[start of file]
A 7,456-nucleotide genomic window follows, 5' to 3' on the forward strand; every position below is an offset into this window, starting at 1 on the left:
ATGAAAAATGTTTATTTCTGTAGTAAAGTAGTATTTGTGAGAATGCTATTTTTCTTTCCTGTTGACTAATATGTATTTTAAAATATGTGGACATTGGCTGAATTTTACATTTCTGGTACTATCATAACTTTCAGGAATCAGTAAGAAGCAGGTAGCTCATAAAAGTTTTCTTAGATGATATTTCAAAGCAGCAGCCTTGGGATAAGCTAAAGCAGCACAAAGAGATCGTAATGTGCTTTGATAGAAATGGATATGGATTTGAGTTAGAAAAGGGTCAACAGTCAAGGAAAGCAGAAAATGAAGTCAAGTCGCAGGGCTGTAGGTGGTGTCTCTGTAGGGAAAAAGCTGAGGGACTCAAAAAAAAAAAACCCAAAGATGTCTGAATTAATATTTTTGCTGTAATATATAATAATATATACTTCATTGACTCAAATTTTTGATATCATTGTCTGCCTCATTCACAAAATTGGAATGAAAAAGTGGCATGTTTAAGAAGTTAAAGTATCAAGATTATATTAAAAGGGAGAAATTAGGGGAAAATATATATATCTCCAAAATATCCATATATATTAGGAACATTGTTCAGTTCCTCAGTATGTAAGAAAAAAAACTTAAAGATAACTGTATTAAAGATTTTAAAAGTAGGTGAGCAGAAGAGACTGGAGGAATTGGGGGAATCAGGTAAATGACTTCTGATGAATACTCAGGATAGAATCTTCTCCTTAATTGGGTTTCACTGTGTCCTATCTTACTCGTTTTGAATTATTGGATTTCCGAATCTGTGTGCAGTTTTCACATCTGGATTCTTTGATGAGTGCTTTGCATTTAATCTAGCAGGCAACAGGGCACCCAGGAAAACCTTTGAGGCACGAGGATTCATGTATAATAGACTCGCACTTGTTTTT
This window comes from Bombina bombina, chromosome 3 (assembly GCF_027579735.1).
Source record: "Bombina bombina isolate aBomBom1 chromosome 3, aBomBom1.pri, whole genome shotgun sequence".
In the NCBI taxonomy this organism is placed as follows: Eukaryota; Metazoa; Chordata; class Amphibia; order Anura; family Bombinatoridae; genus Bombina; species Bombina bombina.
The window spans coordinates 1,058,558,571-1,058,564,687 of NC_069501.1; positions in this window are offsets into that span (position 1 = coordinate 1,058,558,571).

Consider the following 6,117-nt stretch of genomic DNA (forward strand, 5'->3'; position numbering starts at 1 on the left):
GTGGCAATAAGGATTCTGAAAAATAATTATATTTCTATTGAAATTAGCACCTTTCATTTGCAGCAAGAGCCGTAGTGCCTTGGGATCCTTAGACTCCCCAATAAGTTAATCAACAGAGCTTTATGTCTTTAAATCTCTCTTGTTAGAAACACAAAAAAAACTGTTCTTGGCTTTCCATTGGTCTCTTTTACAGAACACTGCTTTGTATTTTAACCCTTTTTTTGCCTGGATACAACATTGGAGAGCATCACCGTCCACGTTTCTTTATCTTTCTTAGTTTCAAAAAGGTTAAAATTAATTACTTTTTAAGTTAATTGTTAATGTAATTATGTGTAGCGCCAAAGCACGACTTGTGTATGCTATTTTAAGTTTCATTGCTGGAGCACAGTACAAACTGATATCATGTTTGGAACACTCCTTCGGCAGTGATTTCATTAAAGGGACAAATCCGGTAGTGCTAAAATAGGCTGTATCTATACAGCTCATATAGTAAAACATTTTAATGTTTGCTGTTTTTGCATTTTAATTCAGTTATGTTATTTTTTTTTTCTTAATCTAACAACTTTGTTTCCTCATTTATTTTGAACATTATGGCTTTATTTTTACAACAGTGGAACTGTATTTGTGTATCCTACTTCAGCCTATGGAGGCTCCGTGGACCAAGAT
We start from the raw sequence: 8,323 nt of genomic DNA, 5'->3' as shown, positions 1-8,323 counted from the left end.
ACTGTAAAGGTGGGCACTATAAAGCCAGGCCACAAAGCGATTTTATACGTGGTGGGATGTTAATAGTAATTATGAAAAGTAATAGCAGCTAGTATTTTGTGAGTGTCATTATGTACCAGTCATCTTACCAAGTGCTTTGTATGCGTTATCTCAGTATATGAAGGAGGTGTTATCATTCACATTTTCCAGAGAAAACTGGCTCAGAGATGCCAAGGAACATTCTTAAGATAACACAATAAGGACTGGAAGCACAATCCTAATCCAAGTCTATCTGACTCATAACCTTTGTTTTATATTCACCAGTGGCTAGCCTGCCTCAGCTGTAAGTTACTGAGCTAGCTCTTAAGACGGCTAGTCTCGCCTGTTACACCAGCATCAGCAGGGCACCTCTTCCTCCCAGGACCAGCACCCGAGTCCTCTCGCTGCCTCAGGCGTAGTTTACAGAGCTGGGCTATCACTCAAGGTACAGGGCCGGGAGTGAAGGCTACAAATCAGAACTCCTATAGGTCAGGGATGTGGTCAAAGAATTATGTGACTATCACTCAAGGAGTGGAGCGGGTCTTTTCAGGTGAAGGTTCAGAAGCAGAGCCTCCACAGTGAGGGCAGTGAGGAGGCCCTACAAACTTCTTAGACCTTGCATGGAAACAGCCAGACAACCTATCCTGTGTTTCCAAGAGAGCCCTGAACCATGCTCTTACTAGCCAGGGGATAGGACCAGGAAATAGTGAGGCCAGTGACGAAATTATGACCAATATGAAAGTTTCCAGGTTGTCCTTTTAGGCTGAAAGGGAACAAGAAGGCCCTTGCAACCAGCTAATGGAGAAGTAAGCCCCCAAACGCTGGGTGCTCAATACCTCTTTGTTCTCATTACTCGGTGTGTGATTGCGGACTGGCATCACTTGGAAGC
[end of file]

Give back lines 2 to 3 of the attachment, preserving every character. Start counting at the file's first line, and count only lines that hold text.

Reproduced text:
ATGAAAAATGTTTATTTCTGTAGTAAAGTAGTATTTGTGAGAATGCTATTTTTCTTTCCTGTTGACTAATATGTATTTTAAAATATGTGGACATTGGCTGAATTTTACATTTCTGGTACTATCATAACTTTCAGGAATCAGTAAGAAGCAGGTAGCTCATAAAAGTTTTCTTAGATGATATTTCAAAGCAGCAGCCTTGGGATAAGCTAAAGCAGCACAAAGAGATCGTAATGTGCTTTGATAGAAATGGATATGGATTTGAGTTAGAAAAGGGTCAACAGTCAAGGAAAGCAGAAAATGAAGTCAAGTCGCAGGGCTGTAGGTGGTGTCTCTGTAGGGAAAAAGCTGAGGGACTCAAAAAAAAAAAACCCAAAGATGTCTGAATTAATATTTTTGCTGTAATATATAATAATATATACTTCATTGACTCAAATTTTTGATATCATTGTCTGCCTCATTCACAAAATTGGAATGAAAAAGTGGCATGTTTAAGAAGTTAAAGTATCAAGATTATATTAAAAGGGAGAAATTAGGGGAAAATATATATATCTCCAAAATATCCATATATATTAGGAACATTGTTCAGTTCCTCAGTATGTAAGAAAAAAAACTTAAAGATAACTGTATTAAAGATTTTAAAAGTAGGTGAGCAGAAGAGACTGGAGGAATTGGGGGAATCAGGTAAATGACTTCTGATGAATACTCAGGATAGAATCTTCTCCTTAATTGGGTTTCACTGTGTCCTATCTTACTCGTTTTGAATTATTGGATTTCCGAATCTGTGTGCAGTTTTCACATCTGGATTCTTTGATGAGTGCTTTGCATTTAATCTAGCAGGCAACAGGGCACCCAGGAAAACCTTTGAGGCACGAGGATTCATGTATAATAGACTCGCACTTGTTTTT
This window comes from Bombina bombina, chromosome 3 (assembly GCF_027579735.1).